In the introduction to his article titled “The American Guide Series: Patriotism as Brand-Name Identification,” Andrew S. Gross writes that race does factor into the American Guide Series’ mobilization of the “idioms and strategies of corporate advertising to combat a crisis created by corporate capitalism” (2), but as background information. Race is, he says, “included in the scenery as an object of regional difference, but excluded from the tour perspective, which is politically progressive but determinately ‘Yankee,’ as the Guides put it” (ibid.). In other words, race comes up primarily as tangential information but is not brought up directly in the tours offered in the guidebooks. “Yankee” discourse refers to the way in which the U.S. believed racial difference was to be overlooked in order to focus on an “American” identity, a discourse that crystallizes during World War II. Indeed, many of these guidebooks were published on the eve of the Second World War. While Gross’s analysis is accurate, the Series’ guide to North Carolina, North Carolina: A Guide to the Old North State (1939), reveals how racial difference, particularly black identity, sometimes did come up in tours as an attraction to consider, which shows how Yankee discourse was not hegemonic at all times.
In “Tour 2,” for instance, readers of the guide are told about Princeville, “one of the country’s few incorporated villages politically dominated by Negroes” (310). In this way, then, Princeville is signaled as a site of interest for its “all-Negro run administration including a volunteer fire company” (ibid.). The village is brought up as being notable because black people run it, something not presumed to be a common sight for the tourist. In another tour, “Tour 4,” a backstory is given to explain U.S. Route 117’s nickname. The guide states how two black men, Dave Morisy and David Hicks, were convicted and hanged for plotting to drive slaves to kill all the white people in several towns in the area. After their hanging, “[t]heir heads were cut off and placed on poles at highway intersections […] Dave’s head was placed on Wilmington Road (now US 117), which became known as Negro Head Road” (331). This disturbing origin story is recounted to readers as if such a violent tale were worth knowing, an “interesting” local historical detail. I cite these two moments only to show how the guidebook spectacularizes black identity in order to sell certain parts of North Carolina to tourists.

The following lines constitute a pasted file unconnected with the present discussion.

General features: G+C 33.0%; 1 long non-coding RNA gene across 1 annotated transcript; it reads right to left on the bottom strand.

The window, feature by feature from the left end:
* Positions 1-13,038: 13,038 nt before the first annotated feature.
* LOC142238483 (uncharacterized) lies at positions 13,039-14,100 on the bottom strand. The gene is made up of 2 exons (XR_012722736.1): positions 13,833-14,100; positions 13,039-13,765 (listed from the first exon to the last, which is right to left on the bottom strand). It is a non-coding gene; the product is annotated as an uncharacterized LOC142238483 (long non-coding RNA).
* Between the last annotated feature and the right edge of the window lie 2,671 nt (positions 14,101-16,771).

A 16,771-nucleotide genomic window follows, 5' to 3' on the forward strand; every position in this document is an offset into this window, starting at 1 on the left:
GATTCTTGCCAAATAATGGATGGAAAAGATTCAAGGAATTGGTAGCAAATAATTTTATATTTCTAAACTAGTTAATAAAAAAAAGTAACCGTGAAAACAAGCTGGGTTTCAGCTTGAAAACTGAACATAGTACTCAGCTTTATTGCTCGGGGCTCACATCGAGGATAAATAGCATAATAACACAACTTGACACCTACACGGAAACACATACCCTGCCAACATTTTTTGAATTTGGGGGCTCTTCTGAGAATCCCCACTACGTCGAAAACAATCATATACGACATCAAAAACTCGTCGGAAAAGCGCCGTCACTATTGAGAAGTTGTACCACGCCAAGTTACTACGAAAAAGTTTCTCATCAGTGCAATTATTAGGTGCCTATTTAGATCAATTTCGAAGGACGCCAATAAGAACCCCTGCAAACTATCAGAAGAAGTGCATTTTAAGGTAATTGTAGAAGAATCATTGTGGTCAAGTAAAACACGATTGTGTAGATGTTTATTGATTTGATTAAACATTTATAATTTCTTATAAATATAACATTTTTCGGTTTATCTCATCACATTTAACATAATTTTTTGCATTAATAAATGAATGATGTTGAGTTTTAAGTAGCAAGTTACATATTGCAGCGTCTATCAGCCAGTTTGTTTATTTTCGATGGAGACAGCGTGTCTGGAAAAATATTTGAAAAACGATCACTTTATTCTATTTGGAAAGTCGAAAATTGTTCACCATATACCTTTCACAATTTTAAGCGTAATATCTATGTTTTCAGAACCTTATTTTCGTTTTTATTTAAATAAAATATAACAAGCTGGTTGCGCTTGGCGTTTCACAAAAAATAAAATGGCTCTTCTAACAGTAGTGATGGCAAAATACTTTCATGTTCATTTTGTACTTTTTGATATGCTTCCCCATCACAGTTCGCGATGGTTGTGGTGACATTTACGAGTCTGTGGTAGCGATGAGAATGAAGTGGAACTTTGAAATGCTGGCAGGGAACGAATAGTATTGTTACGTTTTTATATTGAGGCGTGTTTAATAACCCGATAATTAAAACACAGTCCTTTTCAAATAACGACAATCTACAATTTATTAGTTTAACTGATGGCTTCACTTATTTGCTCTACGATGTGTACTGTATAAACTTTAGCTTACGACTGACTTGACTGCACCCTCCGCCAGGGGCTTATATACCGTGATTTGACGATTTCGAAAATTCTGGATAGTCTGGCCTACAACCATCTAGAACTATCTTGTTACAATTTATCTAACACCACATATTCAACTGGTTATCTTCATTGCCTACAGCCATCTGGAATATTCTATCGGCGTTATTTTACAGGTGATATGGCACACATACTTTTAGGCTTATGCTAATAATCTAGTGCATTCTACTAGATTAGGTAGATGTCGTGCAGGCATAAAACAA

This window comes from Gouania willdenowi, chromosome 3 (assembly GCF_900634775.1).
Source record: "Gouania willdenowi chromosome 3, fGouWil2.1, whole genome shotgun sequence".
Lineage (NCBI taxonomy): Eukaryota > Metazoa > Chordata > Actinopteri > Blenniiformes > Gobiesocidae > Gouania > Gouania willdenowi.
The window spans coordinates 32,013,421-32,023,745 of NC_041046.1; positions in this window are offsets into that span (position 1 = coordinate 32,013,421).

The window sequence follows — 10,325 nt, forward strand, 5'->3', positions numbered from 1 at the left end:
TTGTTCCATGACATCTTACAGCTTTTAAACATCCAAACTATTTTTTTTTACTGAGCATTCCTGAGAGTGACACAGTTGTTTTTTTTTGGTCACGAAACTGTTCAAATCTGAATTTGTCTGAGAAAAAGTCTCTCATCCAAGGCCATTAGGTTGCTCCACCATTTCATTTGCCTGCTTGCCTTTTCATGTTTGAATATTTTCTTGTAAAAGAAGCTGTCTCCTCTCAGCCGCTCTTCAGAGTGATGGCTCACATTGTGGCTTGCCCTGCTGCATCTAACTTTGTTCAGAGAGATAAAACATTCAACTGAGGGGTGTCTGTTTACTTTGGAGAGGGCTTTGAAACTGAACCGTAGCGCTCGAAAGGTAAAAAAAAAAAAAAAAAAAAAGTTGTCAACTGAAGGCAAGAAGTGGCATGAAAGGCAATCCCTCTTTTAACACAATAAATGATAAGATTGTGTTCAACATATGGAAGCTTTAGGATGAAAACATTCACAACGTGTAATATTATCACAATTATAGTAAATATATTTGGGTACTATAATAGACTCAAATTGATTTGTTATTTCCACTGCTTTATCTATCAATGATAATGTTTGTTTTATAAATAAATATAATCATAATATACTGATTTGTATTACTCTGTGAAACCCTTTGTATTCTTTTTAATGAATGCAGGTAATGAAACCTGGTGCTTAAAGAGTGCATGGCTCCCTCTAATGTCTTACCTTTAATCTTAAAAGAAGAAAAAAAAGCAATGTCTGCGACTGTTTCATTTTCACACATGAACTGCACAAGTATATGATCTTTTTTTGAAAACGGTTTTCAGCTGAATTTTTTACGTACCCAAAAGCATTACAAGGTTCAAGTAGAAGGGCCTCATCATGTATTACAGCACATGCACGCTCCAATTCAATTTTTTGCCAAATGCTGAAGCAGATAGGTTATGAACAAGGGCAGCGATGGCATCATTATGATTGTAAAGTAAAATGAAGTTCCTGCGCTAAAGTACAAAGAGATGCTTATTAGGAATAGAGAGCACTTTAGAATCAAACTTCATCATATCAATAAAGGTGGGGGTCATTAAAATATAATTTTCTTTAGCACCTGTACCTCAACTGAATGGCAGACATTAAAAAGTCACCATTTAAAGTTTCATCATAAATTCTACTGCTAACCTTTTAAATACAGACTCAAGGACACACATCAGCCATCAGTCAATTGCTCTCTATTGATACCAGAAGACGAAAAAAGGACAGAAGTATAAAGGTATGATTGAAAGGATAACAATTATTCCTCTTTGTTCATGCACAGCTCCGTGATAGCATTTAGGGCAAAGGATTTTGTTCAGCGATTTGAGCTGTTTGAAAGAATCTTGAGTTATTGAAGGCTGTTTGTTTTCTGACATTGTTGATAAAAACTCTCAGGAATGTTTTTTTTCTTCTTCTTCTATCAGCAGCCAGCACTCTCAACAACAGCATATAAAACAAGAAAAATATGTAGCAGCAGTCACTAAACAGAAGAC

Throughout the guide, black identity emerges as a point of tension (even if it not portrayed in this light) in North Carolina, be it during slavery or post-Civil War. While I cannot treat every instance where black identity comes up in this guidebook, I find it noteworthy that, in most of the tours offered, racial difference is not put on the back burner, hidden from readers to make North Carolina seem hyper-progressive. Instead, the state’s racist history and segregated social institutions are branded as sources of fascination for the tourist. Princeville is a sign of black resistance to Jim Crow segregation, founded as a space for black people to live and run their own lives without being led by white politicians. This resistance is elided in the guidebook, which relies on the ignorance of the tourist to recast the village as a spectacle, exoticizing it in order to sell it to them as a point of interest. U.S. Route 117’s backstory explicitly represents racial violence without problematizing it. The story is told to readers as if it were a fun fact to pass on to others during a trip. Essentially, what I am trying to suggest is that in some cases, minorities were capitalized upon, turned into commodities for tourists to consume. In the guidebook to North Carolina, racial tension and violence is presented to readers, not as background information, but as a sellable aspect of any trip to the state. It becomes a main feature of touring the state.